Senator Grant - Who is responsible for the amount of Customs and excise revenue that is being received today, if not the Government of which the honorable senator is a supporter ?

Senator GIVENS - I am not supporting the bill because this Government introduced it; and I did not support- the tariff because it was brought in by this Government. I have never supported the raising of high Customs and excise revenue by any Government. If wc- had an effective protective tariff we should derive little or no revenue from it.

Senator Lynch - What does the honorable senator call the existing tariff ?

Senator GIVENS - It is not an effective one. How much revenue does the Commonwealth derive from the importation of wheat, butter or sugar, in respect of all of which items there are protective duties? None whatever; simply because the tariff in those cases is effective.

Senator Lynch - The problem is to deal with the conditions that make the existing tariff ineffective.

Senator Grant - The Customs and excise receipts this year will amount to £44,000,000, equal to £7 per head of the population.

Senator GIVENS - That is the correct figure. I may be pardoned for showing the effect that that has upon me. There are nine persons in my family for whom I am responsible. I live in such a fashion that I suppose my contribution is well up to the average. Therefore, I and my family are taxed indirectly to the extent of £63 a year. That is intolerable. My objection to the continuance of the per capita payment is that it will compel the Commonwealth to continue for all time to collect an enormous revenue from indirect taxation, thus placing a heavy burden upon the poor people in the community.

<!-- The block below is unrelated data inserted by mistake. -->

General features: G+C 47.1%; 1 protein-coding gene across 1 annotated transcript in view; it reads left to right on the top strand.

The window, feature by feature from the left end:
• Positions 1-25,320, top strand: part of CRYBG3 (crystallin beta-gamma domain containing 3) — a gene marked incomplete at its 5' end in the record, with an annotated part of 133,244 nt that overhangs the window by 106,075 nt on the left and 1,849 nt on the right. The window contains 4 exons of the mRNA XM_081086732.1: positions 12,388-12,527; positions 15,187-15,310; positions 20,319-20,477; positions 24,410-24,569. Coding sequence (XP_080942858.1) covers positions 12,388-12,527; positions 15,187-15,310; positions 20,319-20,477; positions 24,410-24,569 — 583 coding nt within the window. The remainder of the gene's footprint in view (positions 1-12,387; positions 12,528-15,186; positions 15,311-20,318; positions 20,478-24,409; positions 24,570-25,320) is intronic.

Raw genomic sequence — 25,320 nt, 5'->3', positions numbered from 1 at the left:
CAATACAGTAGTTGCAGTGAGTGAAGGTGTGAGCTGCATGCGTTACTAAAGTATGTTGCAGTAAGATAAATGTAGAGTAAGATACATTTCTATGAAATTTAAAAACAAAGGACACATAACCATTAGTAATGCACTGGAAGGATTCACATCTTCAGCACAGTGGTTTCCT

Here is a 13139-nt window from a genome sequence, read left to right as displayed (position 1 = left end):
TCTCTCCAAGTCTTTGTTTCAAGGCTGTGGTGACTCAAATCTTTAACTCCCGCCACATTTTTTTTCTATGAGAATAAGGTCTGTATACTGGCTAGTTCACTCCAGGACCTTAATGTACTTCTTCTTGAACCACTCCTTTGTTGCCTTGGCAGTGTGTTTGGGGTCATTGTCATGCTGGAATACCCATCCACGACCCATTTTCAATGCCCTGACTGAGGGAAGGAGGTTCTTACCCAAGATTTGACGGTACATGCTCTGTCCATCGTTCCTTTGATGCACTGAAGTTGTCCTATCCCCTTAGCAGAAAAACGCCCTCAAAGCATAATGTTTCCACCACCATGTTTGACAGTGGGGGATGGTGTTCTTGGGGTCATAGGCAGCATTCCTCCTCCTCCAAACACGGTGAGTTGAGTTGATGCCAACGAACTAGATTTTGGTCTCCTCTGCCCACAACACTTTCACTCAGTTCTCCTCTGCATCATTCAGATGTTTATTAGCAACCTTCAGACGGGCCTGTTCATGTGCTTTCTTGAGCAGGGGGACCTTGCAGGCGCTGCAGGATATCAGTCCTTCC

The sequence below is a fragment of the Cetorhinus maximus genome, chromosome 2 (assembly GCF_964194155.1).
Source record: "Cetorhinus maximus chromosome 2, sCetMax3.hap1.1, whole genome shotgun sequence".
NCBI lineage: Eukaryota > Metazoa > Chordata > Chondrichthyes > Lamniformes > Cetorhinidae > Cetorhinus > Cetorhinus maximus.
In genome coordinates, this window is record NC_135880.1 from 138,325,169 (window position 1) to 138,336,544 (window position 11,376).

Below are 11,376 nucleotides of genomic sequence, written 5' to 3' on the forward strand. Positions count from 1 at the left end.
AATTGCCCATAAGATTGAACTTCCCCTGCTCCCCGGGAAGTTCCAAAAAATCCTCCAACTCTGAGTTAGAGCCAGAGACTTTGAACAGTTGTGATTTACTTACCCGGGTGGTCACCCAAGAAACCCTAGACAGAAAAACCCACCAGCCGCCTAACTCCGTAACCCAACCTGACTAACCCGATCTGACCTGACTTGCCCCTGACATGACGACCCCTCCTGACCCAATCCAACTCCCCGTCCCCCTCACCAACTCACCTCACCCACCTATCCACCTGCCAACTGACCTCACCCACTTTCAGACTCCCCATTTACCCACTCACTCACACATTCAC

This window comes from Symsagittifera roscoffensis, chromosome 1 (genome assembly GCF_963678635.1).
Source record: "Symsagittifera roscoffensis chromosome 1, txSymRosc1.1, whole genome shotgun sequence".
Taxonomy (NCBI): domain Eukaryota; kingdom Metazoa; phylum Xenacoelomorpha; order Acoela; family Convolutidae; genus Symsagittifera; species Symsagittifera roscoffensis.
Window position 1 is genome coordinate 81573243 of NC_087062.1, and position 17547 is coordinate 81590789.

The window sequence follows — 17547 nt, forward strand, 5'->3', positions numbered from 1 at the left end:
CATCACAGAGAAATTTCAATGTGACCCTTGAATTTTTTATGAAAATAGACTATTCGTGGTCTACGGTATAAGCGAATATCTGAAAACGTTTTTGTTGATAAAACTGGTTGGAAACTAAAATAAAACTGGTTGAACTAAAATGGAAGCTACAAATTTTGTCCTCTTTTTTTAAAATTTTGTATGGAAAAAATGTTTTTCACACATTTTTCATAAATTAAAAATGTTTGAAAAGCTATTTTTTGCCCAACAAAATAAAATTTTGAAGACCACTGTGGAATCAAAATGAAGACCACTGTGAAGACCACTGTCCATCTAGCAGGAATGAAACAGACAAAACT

Senator Findley - If we succeeded in obtaining an effective protectionist tariff we should have to revert to the imposition of direct taxation.

Senator GIVENS - I do not object to direct taxation ; it is the onlyreally honest form of taxation.

Senator Findley -Why, then, vacate that field?

Senator GIVENS - Simply because the Commonwealth does not require it. It proposes to give to the honorable senator's party, which is in power in five of the States, the opportunity to impose direct taxation to its heart's content if it is not afraid to do so.

Senator Findley - What chance is there of securing the passage of a progressive land tax through the Victorian Parliament?

Senator GIVENS - I do not know. I am not worrying about that. We hear a lot of " tosh " spoken about the inability of the States to impose taxation on aggregated incomes or to aggregate estates for land taxation purposes. That has absolutely nothing to do with the question which we are considering. It would be a piece of impertinence on our part, and it is impertinent for the Commonwealth Government, to suggest what taxation the States should impose, or the methods they should adopt to secure the amount that they will lose by the withdrawal of the per capita payment. All that we have to do is to raise sufficient revenue for our own purposes, and to throw upon the States the onus and the obligation of raising sufficient to enable them to carry on their services. Let them raise it in any way that seems good to them, without any suggestion or dictation from us. The Vice-President of the Executive Council (Senator Pearce), desires that a further conference shall be held to bring about an adjustment of the financial relations of the States and the Commonwealth. Such action will not do away with the squabbles and bickerings that have accompanied the consideration of this question. We want a complete severance of the financial relations of the two authorities, and complete independence for each. Both the Commonwealth and the States have absolute and. plenary power within their own spheres. Every avenue of taxation, with one exception, is as wide open to the States as it is to the Commonwealth. It is the bounden duty and the obligation of the States to raise their own revenue by any method that pleases them.